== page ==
3 July 2009 | Jay_Exiomo
Overstuffed to a fault, "Futari Biyori" is nonetheless an intermittently amusing and occasionally touching drama about an elderly couple struggling with their emotional connection (or the lack thereof) with each other in the midst of an incurable disease. Director and co-writer Keiichi Nomura's geriatric saga on creating a bond despite the distance -- whether literally or otherwise -- is aided greatly by its strong performances and the romantic setting of Kyoto.
Gen (Asahi Kurizuka) and Chie (Shiho Fujimura) have been married for 45 years, long enough for a rift to develop between the two, which, as implied, is exacerbated by their inability to produce a child. Yet when Chie falls ill with a degenerative muscle disease, Gen finds himself attending to her more, and as if to emphasize on this effort, he hires Shunsuke (Toshiki Gashu), a university student who does street magic on his free time, to cheer her up by teaching her a few tricks, particularly the turning over of Bicycle-branded cards. But Shunsuke has a problem of his own: he's set to go to the US for further studies and his girlfriend Megumi (Meibi Yamauchi) isn't warm to the idea of a long distance relationship.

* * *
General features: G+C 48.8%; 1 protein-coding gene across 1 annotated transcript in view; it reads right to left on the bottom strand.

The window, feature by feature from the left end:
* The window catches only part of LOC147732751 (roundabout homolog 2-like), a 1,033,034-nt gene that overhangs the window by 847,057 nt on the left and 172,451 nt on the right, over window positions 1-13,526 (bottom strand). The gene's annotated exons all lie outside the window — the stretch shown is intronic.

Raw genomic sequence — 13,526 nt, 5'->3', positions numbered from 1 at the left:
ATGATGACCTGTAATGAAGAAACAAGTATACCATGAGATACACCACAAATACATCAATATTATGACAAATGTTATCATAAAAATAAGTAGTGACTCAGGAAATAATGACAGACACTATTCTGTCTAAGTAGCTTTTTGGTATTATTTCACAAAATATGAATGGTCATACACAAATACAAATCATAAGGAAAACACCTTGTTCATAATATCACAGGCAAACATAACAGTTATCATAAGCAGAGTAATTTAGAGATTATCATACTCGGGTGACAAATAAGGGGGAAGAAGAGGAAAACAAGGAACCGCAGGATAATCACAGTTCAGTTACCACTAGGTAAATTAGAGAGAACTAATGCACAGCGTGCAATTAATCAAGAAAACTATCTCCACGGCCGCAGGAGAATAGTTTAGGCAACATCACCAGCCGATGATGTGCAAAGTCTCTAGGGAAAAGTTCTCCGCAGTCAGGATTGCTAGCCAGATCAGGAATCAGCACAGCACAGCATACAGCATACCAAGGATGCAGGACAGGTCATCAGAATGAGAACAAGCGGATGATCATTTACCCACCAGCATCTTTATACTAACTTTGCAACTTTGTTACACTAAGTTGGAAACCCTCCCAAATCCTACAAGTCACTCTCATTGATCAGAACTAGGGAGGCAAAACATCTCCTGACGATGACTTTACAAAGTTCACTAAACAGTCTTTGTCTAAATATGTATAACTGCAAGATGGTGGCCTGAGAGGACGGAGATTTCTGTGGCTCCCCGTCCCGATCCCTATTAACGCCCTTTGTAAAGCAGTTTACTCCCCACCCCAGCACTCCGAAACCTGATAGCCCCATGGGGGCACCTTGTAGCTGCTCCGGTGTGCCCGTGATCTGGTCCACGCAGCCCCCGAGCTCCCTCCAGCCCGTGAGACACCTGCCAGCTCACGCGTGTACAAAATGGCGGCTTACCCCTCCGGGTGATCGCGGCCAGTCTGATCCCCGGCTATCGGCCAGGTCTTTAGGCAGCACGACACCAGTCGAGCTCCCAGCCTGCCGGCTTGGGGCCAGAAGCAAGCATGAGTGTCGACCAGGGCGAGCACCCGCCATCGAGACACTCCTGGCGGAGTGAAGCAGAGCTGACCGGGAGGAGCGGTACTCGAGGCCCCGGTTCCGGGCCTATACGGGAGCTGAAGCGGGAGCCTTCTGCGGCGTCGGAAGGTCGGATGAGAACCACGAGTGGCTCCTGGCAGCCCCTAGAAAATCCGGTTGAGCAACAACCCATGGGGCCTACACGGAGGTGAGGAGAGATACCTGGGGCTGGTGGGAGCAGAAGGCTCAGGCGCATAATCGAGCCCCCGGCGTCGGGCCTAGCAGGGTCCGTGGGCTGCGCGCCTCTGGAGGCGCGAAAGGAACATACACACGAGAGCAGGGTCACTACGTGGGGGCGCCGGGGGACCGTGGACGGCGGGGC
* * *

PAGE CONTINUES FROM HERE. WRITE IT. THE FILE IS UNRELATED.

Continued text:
Hobbled by the soap operatic screenplay of Nomura and Kyoko Ogasawara, plus a calculable denouement, much of "Futari Biyori"'s success rests on Kurizuka and Fujimura's shoulders, whose on-screen chemistry deftly matches their cutesy performances and the rural serenity of the locale that augments the film's permeating warmth, and while ably backed by Gashu, Yamauchi, and Mika Ikenobo as the couple's niece, the supporting cast members are mere footnotes to their senior counterparts. Competently made yet not as affecting as it could have possibly been, it's a handsome handiwork that displays a promise of beauty, yet just like the sakura blossoms that figure prominently in one of its more touching scenes, it's a fleeting display, one that never goes into full ignition.